Big is an old-fashioned musical for nostalgic family audiences

Big is an old-fashioned musical for nostalgic family audiences

Robert Tanitch reviews Big the Musical at Dominion Theatre, London W1

Be careful what you wish for. Josh Baskin, a 12-year-old puts a coin in a carnival wishing machine and wishes to be big. He gets his wish; but remains a little boy in an adult’s body, mentally and emotionally.

If you had seen Big, the 1988 movie with Tom Hanks, you might want to see the musical or you might not. The book is by John Weidman. The music is by David Shire. The lyrics are by Richard Maltby. The musical had its premiere in New York in 1996. It was not seen in the UK until 2016 when it had brief runs in Plymouth and Dublin. It will be interesting to see if the present production can fill the enormous Dominion Theatre.

Kimberley Walsh in Big the Musical - Credit Alastair Muir

Kimberley Walsh in Big the Musical

Big is an old-fashioned musical for nostalgic family audiences who like a bit of schmaltz. And there is nothing wrong with that. Big is much better than I thought it was going to be; certainly better than the Broadway production.

32-year-old Tom Hanks had his first big success in the movie and his immensely likeable and believable little boy act is a hard act to follow. His body language was remarkable. The lead role is now taken by Jay McGuiness who was one fifth of the Irish boyband, The Wanted, and won the 2015 Strictly Come Dancing competition. McGuiness has lots of charm.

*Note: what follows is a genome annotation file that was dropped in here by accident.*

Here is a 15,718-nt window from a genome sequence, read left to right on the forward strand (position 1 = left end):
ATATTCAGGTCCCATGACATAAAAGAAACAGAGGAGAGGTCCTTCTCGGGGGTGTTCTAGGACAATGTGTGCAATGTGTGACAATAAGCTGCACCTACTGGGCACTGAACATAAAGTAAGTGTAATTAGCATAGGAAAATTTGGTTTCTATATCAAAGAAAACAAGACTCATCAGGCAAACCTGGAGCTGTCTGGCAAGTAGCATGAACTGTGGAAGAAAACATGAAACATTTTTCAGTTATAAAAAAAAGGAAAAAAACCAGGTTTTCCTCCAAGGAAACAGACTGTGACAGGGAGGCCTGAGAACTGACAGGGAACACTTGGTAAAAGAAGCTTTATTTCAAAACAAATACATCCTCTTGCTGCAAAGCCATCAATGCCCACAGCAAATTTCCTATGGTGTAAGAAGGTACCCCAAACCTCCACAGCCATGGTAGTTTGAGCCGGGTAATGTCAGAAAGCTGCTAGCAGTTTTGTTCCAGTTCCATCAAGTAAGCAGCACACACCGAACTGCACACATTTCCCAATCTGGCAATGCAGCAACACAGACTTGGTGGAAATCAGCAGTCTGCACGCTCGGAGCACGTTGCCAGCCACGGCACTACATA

Josh retains his boyish innocence in an adult world. He lands an executive job in a toy firm.

Josh knows what kids want to play with at 12 and 13. What did you want to play with when you were 12 and 13? Josh gets a girl friend and that’s the end of pubescence. On his 13th birthday he has sex with the marketing manager (Kimberley Walsh) which may raise some eyebrows. She of course genuinely thinks he is a grown man.

The show is directed and choreographed by Morgan Young. The dance number for a harassed office staff, Coffee Black, is enjoyable pastiche of Bob Fosse’s angular, bunched altogether style in How To Succeed in Business Without Really Trying.

The dance on the giant keyboard on the floor of a toy emporium with the boss (jolly Matthew Kelly) sadly does not have the impact it had in the film. Simon Higlett’s set, however, with its huge rotating drum and its projected video designs by Ian William Galloway is a big plus.Robert Tanitch Mature Times theatre reviewer

11-year-old Jobe Hart plays Josh’s best friend. Wendi Peter plays Josh’s mum and has one of the show’s most popular songs, Stop Time.

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